One technique I have found useful in determining favorable entry points is to buy at the mid-point of the previous week’s range. For the S&P 500, the prior week’s high was 1178 and the low was 1154 so the mid-point was 1166. As for the NASDAQ, the prior week’s high was 1460 and the low was 1415, giving a mid-point of 1437.5. The lows for the week of May 13th were 1146 and 1432 respectively, so the “buy points” were hit for both averages. The recent rally highs stand at 1243 and 1628, which are decent gains for just a five-month period.

So how does one incorporate the RSI3MA with the other indicators that we have discussed? It clearly is not a stand alone technical tool, in my opinion, but should only be used once the weekly and daily trends are determined by some combination of the Demand Index, OBV, and RSI. One of the market areas that I have been watching for the past year is the mid-cap stocks, which had been outperforming the larger cap stocks for many years. Many thought that this would change in 2005, but so far it has not.

Figure 3

Figure 3
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In this chart we are comparing the performance of an ETF (exchange traded fund), specifically the iShares S&P 400 MidCap (IJK) versus the cash S&P 500. The S&P 400 was underperforming the S&P 500 during most of 2004, as the downtrend (Blue Line) indicates. This downtrend was broken in November 2004, and retested in early 2005, before the mid-cap stocks began to shine. As the chart indicates, they have continued to be stronger as the year has progressed. So what are our indicators saying now?

Figure 4

Figure 4
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IJK corrected in March-April of this year as the OBV dropped below its MA; but since no negative divergences formed, there were no indications of an intermediate term top. In the latter part of May, the OBV moved back above its MA and continued to make higher highs with prices. Just this past week the OBV has once again dropped below its MA, but still no weekly negative divergences are evident.

Figure 5

Figure 5
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The daily analysis of the IJK does look more positive with the OBV in strong uptrend and continuing to make new highs with prices. So far there are no short- or intermediate-term divergences. The RSI3MA has also just turned up from oversold levels in the 20 area (see circle) suggesting that the correction may already be over. From the combined interpretation of the weekly OBV along with the daily OBV and RSI3MA the intermediate trend continues to look positive. Further gains this coming week and a close above the $73 level will confirm the resumption of the uptrend.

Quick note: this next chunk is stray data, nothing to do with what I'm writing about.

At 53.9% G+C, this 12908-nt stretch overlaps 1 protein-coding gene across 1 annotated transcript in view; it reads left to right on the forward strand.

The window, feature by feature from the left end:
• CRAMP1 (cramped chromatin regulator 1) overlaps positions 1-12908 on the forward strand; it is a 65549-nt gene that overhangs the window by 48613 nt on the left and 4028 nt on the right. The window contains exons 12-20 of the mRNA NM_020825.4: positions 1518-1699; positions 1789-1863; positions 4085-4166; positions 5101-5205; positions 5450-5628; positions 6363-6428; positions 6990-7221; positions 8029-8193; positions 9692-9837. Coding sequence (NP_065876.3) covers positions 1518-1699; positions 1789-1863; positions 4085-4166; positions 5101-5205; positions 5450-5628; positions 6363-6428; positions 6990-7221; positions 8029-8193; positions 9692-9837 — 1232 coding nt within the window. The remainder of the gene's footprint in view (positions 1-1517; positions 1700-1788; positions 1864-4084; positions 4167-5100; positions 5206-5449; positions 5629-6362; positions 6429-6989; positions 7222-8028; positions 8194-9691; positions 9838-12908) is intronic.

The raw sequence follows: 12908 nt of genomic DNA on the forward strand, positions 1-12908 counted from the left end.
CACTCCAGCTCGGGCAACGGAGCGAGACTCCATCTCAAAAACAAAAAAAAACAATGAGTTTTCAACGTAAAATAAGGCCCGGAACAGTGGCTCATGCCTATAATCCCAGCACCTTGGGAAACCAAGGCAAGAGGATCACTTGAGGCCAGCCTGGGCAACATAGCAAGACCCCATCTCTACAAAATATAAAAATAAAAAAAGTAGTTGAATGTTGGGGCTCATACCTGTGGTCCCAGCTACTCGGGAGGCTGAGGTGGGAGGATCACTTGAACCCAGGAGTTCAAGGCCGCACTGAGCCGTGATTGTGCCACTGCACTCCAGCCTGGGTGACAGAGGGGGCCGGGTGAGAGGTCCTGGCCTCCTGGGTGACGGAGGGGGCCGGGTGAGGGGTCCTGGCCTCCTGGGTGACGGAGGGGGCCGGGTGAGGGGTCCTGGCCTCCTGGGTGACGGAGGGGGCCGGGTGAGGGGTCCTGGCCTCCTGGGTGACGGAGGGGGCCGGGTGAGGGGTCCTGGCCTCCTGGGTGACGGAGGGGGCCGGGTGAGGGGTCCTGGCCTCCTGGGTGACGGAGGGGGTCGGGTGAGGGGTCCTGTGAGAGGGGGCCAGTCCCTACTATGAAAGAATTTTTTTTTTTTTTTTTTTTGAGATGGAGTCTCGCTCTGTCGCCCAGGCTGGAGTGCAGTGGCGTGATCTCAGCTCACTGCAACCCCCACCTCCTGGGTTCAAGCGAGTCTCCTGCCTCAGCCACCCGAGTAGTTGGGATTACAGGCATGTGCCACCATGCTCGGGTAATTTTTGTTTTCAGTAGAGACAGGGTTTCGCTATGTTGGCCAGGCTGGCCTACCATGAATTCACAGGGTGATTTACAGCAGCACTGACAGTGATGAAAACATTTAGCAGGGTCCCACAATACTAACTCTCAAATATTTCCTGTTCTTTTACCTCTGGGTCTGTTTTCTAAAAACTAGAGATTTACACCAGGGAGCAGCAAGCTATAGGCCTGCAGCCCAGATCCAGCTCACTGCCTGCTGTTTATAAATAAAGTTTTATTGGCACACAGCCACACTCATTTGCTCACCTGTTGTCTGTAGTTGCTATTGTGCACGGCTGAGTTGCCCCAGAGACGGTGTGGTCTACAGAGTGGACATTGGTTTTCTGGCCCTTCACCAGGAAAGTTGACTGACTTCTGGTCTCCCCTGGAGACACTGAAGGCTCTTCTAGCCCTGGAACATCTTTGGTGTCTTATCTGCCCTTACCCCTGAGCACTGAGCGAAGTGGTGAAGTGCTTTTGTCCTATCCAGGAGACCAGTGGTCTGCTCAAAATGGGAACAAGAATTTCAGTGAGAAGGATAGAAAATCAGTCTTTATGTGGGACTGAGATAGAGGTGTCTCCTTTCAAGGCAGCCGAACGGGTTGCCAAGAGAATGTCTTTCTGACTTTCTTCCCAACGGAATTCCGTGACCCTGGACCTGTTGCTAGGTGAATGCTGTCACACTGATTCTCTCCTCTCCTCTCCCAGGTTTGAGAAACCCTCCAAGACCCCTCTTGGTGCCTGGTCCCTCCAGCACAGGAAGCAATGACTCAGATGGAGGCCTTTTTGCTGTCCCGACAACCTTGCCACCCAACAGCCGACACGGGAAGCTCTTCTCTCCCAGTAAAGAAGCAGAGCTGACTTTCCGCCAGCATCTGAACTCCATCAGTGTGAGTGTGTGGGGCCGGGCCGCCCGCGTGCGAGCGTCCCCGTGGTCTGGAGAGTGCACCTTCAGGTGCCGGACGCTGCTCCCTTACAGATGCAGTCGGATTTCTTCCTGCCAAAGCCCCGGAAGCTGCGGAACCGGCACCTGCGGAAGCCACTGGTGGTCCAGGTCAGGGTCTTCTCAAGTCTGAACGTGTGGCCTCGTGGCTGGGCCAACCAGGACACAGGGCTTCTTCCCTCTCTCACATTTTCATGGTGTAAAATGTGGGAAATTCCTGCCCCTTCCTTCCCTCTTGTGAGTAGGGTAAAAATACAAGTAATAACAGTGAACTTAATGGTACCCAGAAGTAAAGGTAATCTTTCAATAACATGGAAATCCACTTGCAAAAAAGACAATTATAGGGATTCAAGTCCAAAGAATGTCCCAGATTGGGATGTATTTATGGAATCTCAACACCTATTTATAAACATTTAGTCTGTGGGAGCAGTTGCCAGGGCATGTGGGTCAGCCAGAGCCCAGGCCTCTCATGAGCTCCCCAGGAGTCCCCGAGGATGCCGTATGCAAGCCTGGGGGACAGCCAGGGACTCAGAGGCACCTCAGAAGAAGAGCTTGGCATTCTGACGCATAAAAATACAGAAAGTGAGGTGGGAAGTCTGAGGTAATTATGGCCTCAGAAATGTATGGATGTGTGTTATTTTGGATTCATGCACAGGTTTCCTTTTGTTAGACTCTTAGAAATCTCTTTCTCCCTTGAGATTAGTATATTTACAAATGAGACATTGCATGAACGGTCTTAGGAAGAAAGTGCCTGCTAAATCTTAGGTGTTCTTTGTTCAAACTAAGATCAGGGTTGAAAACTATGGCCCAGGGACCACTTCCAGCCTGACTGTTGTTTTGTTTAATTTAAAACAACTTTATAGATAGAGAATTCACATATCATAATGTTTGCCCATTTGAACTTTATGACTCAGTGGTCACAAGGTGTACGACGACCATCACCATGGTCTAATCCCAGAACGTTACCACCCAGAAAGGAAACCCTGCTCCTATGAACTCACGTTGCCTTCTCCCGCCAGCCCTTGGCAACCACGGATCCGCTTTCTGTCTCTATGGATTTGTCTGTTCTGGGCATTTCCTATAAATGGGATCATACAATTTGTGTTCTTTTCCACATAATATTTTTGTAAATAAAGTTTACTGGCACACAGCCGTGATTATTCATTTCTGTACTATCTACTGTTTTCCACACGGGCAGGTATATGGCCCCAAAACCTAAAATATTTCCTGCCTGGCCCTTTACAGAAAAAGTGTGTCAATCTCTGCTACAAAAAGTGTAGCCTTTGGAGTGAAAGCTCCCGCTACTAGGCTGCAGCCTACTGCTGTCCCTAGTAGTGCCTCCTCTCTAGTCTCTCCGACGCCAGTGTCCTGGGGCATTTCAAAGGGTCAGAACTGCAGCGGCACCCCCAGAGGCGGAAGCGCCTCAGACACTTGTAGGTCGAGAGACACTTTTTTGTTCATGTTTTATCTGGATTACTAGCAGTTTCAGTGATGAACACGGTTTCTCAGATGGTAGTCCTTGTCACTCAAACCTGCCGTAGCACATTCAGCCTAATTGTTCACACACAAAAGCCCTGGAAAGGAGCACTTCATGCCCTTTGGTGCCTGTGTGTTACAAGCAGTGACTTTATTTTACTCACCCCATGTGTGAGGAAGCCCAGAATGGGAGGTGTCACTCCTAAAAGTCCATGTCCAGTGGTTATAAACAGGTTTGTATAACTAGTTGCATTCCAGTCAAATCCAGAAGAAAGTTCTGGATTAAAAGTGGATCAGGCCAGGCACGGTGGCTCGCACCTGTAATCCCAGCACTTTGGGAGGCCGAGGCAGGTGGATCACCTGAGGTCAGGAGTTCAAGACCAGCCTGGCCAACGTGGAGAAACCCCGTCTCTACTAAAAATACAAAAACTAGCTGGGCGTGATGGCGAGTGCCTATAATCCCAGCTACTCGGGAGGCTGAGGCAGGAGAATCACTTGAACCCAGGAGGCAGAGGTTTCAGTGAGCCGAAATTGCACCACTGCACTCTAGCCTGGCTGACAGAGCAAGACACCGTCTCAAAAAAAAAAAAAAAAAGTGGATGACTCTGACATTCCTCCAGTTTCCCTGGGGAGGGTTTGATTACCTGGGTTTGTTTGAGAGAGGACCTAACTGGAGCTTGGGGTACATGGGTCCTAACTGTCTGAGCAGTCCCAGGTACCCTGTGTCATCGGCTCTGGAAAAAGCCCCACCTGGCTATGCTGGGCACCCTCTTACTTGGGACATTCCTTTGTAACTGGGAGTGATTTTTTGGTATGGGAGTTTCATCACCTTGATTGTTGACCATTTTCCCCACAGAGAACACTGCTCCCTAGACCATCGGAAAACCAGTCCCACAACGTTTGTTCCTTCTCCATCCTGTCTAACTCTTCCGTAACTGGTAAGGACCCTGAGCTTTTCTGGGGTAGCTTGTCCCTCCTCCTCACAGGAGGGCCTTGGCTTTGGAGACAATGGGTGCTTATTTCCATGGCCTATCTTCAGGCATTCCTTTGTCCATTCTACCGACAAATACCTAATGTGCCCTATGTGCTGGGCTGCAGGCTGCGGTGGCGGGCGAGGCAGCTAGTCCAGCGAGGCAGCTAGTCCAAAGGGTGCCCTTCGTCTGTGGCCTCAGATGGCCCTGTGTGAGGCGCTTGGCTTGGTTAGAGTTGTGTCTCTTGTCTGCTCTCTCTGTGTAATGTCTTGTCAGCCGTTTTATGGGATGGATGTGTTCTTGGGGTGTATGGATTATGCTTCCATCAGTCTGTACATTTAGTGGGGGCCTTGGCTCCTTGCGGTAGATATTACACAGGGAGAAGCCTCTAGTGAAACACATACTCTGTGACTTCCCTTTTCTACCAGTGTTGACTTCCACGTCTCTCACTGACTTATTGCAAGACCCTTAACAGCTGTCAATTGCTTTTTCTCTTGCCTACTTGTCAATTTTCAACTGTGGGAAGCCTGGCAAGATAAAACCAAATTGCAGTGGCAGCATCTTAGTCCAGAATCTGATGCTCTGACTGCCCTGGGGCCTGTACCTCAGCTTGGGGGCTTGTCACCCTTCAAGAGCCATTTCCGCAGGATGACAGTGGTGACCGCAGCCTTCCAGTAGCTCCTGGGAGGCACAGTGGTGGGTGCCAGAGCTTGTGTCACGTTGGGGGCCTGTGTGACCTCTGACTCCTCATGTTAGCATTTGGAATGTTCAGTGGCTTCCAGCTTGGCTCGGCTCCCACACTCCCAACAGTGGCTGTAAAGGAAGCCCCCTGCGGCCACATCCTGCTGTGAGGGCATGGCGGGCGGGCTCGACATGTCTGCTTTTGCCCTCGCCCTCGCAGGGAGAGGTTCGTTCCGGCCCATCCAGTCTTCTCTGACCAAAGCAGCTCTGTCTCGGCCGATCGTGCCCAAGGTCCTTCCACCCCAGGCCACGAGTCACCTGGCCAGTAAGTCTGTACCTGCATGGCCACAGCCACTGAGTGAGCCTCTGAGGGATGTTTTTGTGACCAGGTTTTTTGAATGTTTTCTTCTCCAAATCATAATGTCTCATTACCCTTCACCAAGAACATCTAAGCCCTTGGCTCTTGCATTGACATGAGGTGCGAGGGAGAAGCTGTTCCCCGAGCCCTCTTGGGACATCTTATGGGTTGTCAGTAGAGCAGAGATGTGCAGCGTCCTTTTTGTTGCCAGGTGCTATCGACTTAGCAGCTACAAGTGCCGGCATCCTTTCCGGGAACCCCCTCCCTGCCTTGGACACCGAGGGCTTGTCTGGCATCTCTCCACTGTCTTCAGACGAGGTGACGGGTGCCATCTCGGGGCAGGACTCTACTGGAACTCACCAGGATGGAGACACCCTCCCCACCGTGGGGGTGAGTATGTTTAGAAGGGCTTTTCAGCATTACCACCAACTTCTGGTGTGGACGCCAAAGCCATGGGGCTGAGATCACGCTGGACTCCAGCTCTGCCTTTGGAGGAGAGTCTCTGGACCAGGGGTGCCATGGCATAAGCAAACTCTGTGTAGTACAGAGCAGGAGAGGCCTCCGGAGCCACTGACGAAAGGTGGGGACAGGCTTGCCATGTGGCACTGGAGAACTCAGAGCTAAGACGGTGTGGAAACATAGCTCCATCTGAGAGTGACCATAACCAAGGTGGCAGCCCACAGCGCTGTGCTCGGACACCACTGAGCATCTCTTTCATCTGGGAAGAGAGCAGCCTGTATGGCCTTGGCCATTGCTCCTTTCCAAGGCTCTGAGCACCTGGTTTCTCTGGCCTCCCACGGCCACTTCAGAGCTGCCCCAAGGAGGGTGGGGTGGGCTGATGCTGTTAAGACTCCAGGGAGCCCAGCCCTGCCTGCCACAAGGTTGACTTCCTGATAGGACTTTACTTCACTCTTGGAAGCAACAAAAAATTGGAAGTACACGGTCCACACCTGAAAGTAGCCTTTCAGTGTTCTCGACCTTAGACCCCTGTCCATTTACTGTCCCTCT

As always I welcome your feed back on these articles and I can be contacted at tomaspray@intershow.com. I would also appreciate any suggestions you may have for future articles.

Tom Aspray, professional trader and analyst, serves as video content editor for InterShow's MoneyShow.com Video Network. Mr. Aspray joined InterShow full time in June of 2007 where he also does other editorial work for the site, including the bi-weekly trading lessons and the weekly charts to watch. Mr. Aspray has written widely on technical analysis and has given over 60 presentations around the world. Over the years, he has applied his methodologies not only to the stock and commodity markets but also the global markets, mutual funds, and foreign exchange. Many of the technical indicators that Mr. Aspray wrote about in the 1980s, such as the MACD, have since gained worldwide acceptance. He was originally trained as a biochemist but began using his computer expertise to analyze the financial markets in the early 80s. As a consultant, Mr. Aspray wrote daily institutional reports for firms such as Fleming Jardine and Barings Bank and was noted by the Wall Street Journal as one of the "top bond market technicians."